In Burundi, there are 3 different varieties of coffee. The Bourbon variety is most common, while there is still the other two varieties, called the Jackson and Mibirizi.

Burundi coffees
The Mwurire coffee comes from the north-west of Burundi and has a soft, rich and fruity taste.

The Bwayi coffee comes from Kayanza region north and has a spicy and fruity taste.

The Yandaro coffee comes from Kayanza region north and has a balanced, chocolaty and fruity taste.

Coffee from Cameroon Coffee from Cameroon
key facts about Cameroon Coffee

In Cameroon Robusta coffee is mainly grown, and the harvest is on average 0.8m sacks.

Cameroonian coffee
One of the two Robusta coffees coming from Cameroon comes from northwest, Bamenda.

One of the two Robusta coffees coming from Cameroon comes from northwest region Manjo and has a nutty flavor and powerful.

The Arabica coffee comes from northwest region Bui and has an earthy and full flavor.

The Caplami coffee comes from the region Bafoussam.

Coffee from Kenya Coffee from Kenya
important facts about Kenyan coffee

The main growing areas of Kenyan coffee is the plateau around Mt Kenya and the Aberdare region. To the west are the areas KASII, Nyanza and Bungoma. To the east are the areas Nakuro and Kericho.

Kenyan coffees
The Fairview Estate coffee has a fruity and complex flavor.

The Kiambu coffee comes from city and province Kiambu simultaneously.

The Kichwa Tembo Coffee has an earthy and fruity, reminiscent of citrus and grape flavors.

The coffee comes from Kanjathi Kigumo and has a creamy, full and floral taste.

The Karen Blixen Estate coffee has a fruity, reminiscent of wine, taste.

The Kirimara coffee comes from the Nyeri district and has a mild, vinous and complex flavor

The coffee comes from Kirinyaga Kirinyaga and has a medium body and a fruity taste.

The Lena coffee has a complex, broad and fruity taste.

The Mbuni coffee has a very aromatic flavor.

The Tassia Estate Coffee comes from the Ruiri- & Kiambu region and has a spicy taste and steinobstaromigen.

cherry coffee

Coffee cherries

Was ist Elisabeth Kaffee und was hat es damit auf sich?!

Seit dem Jahre 2007 verbindet der Elisabeth Kaffee die Menschen aus Deutschland mit den Menschen aus Honduras. Der Anlass war der 800. Geburtstag der Elisabeth von Thüringen, die für ihren besonderen Einsatz für soziale Gerechtigkeit bekannt ist. Durch sie gab es das sogenannte Speisegesetzt, das besagte, dass nur von den Bauern und Klöstern rechtmäßig erworbene Speisen zu  verzehren sind.51MT2M0YMqL

Um Elisabeth von Thüringen eine besondere Ehre zu erweisen und ihrer Idee zu folgen, wurde unter Leitung des Marburger Weltladens die Initiative ergriffen, einen fair gehandelten Partnerschaftskaffee unter dem Namen Elisabeth Kaffee einzuführen.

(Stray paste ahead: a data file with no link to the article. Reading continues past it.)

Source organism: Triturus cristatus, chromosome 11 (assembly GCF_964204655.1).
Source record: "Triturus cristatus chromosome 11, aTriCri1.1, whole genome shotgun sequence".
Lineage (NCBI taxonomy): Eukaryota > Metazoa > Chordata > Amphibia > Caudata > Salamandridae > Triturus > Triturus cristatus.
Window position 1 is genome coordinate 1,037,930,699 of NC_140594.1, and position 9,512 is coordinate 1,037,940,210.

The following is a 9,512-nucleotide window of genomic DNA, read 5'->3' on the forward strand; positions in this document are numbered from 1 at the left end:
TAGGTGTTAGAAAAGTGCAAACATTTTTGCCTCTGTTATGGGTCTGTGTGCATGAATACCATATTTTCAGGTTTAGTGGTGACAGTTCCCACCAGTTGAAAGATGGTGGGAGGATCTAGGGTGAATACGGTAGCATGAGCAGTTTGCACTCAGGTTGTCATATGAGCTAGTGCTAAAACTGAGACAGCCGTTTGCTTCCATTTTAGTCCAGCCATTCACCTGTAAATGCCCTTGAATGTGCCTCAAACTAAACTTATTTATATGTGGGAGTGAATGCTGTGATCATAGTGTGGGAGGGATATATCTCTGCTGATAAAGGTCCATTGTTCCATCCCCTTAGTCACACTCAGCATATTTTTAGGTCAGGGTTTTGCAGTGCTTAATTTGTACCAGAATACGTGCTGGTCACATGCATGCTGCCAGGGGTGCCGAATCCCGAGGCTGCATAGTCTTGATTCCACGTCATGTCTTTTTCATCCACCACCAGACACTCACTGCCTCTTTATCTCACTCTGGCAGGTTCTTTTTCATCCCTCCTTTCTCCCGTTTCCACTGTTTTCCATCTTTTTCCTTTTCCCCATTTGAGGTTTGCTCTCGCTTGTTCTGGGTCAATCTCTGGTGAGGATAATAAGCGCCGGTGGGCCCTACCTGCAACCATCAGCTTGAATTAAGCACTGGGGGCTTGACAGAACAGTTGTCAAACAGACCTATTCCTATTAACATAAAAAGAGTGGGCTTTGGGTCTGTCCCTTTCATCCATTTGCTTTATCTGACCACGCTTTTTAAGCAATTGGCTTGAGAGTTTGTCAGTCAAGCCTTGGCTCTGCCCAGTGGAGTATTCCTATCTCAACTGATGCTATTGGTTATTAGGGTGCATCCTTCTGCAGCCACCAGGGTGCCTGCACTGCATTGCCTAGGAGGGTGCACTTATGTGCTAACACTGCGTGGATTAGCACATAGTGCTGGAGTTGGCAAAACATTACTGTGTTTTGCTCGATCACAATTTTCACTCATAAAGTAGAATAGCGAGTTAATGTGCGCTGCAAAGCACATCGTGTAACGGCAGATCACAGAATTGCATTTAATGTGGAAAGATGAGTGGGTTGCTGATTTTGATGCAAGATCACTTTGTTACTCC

Ein Großteil des Kaffees wird über die Importorganisation GEPA – The Fair Trade Company von der Bäuerinnen-Organisation COMUCAP aus Honduras erworben. COMUCAP ist eine Frauenorganisation und bedeutet Coordinadora de Mujeres Campesinas de la Paz. Sie wurde 1993 gegründet und besteht aus rund 300 Frauen, verteilt auf vier Gemeinden in Marcala, im Hochland des Honduras. Die Frauen wollten mit COMUCAP bessere Lebensbedingungen für sich und ihre Familien, Gleichberechtigung der Frauen und Unabhängigkeit vom Ehemann erschaffen. 511PqMACqULSie begangen Alphabetisierungskurse anzubieten und Bio-Kaffee anzubauen. Dies erfolgt ohne Einsatz von Herbiziden, Pestiziden oder künstlichem Dünger, was die besondere Bio-Qualität bei diesem Kaffee ausmacht. COMUCAP gehören inzwischen zwei Fincas und eine Kaffeetrocknungs- und Verarbeitungsanlage. Der Kaffeeanbau wird ständig vergrößert.

51urMrFtuVL

Normalerweise werden die Bohnen vor einer Röstung sortiert – 51cF5ERSCPLdies entfällt aber bei diesem Kaffee – jede einzelne Bohne wird bereits von den Frauen von COMUCAP in Honduras handverlesen. In der Langzeitröstung (ca. 20 Minuten bei 200-220 °C) im gasbetriebenen Trommelröster werden die Bohnen von uns qualitätsschonend weiterverarbeitet. Ein großer Vorteil bei der Zusammenarbeit mit einer lokalen Rösterei ist, dass nach aktuellem Bedarf des Weltladens geröstet wird, d.h. die jeweiligen Chargen sind immer frisch.

Der Elisabeth Kaffee stellt ein symbolisches Produkt dar, welches für den internationalen Zusammenhang von Armut und Konsum steht. Bezugnehmend auf das Wirken Elisabeths soll das Thema „soziale Gerechtigkeit“ präsent gehalten und die Grundzüge des fairen Handels, sowie die vorherrschenden Arbeits- und Lebensbedingungen von Menschen außerhalb von Europa publik gemacht werden. Um die Verbindung der beiden Länder aufrecht zu erhalten, besuchen sich einige Frauen aus der COMUCAP-Organisation und dem Marburger Weltladen gegenseitig und jährlich abwechselnd in dem jeweils anderen Land.

CRW_9295

CRW_9346

1 Star2 Stars3 Stars4 Stars5 Stars (2 Bewertungen, Ø 3,00 von 5)
Loading...Loading...